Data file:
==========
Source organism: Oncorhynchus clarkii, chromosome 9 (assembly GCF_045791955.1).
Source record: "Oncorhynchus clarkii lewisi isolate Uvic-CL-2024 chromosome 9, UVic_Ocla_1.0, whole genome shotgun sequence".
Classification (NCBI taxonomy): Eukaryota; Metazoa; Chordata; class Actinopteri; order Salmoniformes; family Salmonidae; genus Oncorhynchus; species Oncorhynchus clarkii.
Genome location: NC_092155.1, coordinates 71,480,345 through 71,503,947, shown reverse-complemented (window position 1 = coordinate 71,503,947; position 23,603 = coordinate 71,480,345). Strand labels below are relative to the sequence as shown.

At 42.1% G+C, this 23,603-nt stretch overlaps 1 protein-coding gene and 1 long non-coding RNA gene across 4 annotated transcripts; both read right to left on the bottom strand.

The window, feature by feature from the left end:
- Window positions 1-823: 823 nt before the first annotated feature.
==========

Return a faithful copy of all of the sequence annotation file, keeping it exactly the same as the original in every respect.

Source organism: Oncorhynchus clarkii, chromosome 9 (assembly GCF_045791955.1).
Source record: "Oncorhynchus clarkii lewisi isolate Uvic-CL-2024 chromosome 9, UVic_Ocla_1.0, whole genome shotgun sequence".
Classification (NCBI taxonomy): Eukaryota; Metazoa; Chordata; class Actinopteri; order Salmoniformes; family Salmonidae; genus Oncorhynchus; species Oncorhynchus clarkii.
Genome location: NC_092155.1, coordinates 71,480,345 through 71,503,947, shown reverse-complemented (window position 1 = coordinate 71,503,947; position 23,603 = coordinate 71,480,345). Strand labels below are relative to the sequence as shown.

At 42.1% G+C, this 23,603-nt stretch overlaps 1 protein-coding gene and 1 long non-coding RNA gene across 4 annotated transcripts; both read right to left on the bottom strand.

The window, feature by feature from the left end:
- Window positions 1-823: 823 nt before the first annotated feature.